11 Nov The Price of Supporting Our Troops with Sports Marketing
The crowd goes silent, hats are removed, and some people may even get a bit teary eyed as they hear “O say can you see” being sung loudly throughout the stadium. The singing of the National Anthem before or during sporting events is nothing new, and may go as far back as the mid 1800’s. It is sometimes sung by service members and is just one of the many types of tributes to military members during games. However, a recent report shows that many of these tributes and military appearances are being payed for by the Department of Defense with taxpayer dollars, and many Americans are not happy.
Senator John McCain and Senator Jeff Flake recently released a detailed report on what is referred to as “paid patriotism”. In it, they analyzed contracts between multiple professional sports organizations and the Department of Defense (“DOD”). The DOD is being scrutinized for handing out as much as $6.8 million in taxpayer money to professional sports teams in the past few years to honor military members at their games and events. Some of the money went towards advertising, recruiting and tickets for military members, but some was spent on tributes for soldiers. Honors included the singing of the national anthem, first pitches, puck drops and on-field color guard ceremonies with NFL, NHL, NBA, MLB, and MLS teams mentioned in this report.
Honoring members of the military at sporting events is something that has become very common in the United States. Since the days when Babe Ruth was taking the field, patriotism and sports have seemed to go hand in hand. However, some feel that this new report changes things. In the words of Senator Flake, “To find out taxpayers are paying for it, it cheapens the whole lot”. Is he right? Does the fact that teams are getting money for this take away the goosebumps you get when a brave military member steps up to the microphone, or as you watch children jump into the arms of their parent who’s surprise homecoming happened during the game?
Essentially, the DOD was paying these sports organizations sponsorship dollars to have the military involved or honored at games in some way. Sponsorships in sports is nothing out of the ordinary, but the fact that taxpayer money and the military were involved changes things for many people. Is this just part of sports and marketing? Should this be looked at as just another sponsorship?
The DOD as well as the NFL have said that the purpose of such activities was for recruiting. The NFL’s Commissioner, Roger Goodell, has gone so far to state that audits would be made of the contracts between sports organizations and branches of the military and that all money used for anything beyond recruiting and advertising would be payed back. But who’s to say that all of this isn’t just really good marketing?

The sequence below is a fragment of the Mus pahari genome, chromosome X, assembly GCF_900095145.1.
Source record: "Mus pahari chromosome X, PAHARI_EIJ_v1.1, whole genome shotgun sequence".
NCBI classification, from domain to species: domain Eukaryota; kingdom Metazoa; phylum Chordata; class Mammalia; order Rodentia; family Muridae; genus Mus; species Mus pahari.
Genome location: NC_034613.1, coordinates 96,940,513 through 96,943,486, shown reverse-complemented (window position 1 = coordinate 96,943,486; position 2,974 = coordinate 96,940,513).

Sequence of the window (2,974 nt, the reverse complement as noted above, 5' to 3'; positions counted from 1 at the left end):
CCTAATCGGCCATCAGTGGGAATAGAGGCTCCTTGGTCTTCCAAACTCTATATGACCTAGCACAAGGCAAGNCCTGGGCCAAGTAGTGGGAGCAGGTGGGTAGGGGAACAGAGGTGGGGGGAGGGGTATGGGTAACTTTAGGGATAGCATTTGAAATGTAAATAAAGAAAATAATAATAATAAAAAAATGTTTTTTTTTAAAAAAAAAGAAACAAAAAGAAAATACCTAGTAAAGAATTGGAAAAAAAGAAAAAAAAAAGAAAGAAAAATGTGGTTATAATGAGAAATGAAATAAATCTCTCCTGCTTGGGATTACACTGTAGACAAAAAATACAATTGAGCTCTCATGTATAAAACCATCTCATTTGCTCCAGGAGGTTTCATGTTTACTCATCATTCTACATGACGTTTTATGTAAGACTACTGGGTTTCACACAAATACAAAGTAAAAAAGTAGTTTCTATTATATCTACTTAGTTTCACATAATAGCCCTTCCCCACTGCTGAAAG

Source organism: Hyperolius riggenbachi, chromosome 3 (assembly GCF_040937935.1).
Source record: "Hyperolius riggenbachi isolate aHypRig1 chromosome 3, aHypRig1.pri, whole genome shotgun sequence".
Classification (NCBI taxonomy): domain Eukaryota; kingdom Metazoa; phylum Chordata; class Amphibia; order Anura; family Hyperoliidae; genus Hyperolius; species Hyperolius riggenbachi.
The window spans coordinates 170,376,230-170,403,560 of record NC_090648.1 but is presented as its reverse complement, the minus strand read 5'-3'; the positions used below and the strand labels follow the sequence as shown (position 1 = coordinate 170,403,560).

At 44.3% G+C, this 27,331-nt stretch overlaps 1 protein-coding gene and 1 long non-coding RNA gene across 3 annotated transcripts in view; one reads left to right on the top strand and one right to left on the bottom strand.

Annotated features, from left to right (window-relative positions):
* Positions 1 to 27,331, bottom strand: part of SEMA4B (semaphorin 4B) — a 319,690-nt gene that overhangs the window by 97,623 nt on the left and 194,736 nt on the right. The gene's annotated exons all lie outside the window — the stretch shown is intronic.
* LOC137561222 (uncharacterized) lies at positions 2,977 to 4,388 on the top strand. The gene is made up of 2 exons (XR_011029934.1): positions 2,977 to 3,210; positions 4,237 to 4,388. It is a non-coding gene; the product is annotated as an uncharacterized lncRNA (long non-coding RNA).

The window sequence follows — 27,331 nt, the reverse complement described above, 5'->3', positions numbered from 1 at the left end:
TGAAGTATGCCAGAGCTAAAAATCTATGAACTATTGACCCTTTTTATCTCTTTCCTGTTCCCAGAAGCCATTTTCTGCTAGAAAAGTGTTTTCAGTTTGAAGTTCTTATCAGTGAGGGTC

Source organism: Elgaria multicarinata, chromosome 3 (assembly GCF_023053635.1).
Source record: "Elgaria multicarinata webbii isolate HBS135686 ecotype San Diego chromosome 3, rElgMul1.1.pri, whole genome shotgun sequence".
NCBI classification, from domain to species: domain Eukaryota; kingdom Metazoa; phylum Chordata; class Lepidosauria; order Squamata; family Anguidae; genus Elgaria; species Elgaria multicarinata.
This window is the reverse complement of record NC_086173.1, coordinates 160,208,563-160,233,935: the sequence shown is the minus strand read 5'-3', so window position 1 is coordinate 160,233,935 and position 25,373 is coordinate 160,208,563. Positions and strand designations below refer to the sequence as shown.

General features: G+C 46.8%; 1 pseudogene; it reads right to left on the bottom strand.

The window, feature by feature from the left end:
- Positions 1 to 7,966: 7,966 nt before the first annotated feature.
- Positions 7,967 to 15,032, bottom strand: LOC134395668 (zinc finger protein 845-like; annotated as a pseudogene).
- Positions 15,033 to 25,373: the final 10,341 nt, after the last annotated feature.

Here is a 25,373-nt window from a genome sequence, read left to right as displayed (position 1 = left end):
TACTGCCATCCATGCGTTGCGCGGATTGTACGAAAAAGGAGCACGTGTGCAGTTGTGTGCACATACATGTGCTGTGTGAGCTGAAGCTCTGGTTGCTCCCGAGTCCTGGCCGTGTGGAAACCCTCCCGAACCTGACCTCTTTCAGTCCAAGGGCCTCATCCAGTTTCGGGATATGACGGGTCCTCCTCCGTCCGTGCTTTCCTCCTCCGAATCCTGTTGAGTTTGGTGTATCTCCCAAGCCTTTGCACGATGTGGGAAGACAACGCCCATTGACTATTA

Look, every single corporate partner challenges the sports properties they team up with to find “tasteful integrations” of their products and brand names within the marketing ecosystem of the team’s assets. In essence, the goal is to market to people without the feeling like you are being marketed to. Isn’t that what each one of these moments did for the branches of service they were highlighting?
Arguments can be made that taxpayers funds shouldn’t be made available for these efforts, nor should the DOD exploit these brave men and women’s personal and emotional relationships to appeal to the masses. However, as an investor in a corporation, doesn’t your purchase of that company’s stock go with the understanding they can spend it as they see fit to move the company forward? And doesn’t every brand look to exploit the most memorable, emotional and personal connection they can have with a customer so that they share a moment and deeper relationship with that customer?
Our brave men and women deserve respect, admiration and every accolade they entitled to ten fold. But the DOD’s obligation to attract the next generation of servicemen and women to protect our freedom is taking on a form of marketing that is doing what every brand hopes: get people to talk and notice their brand.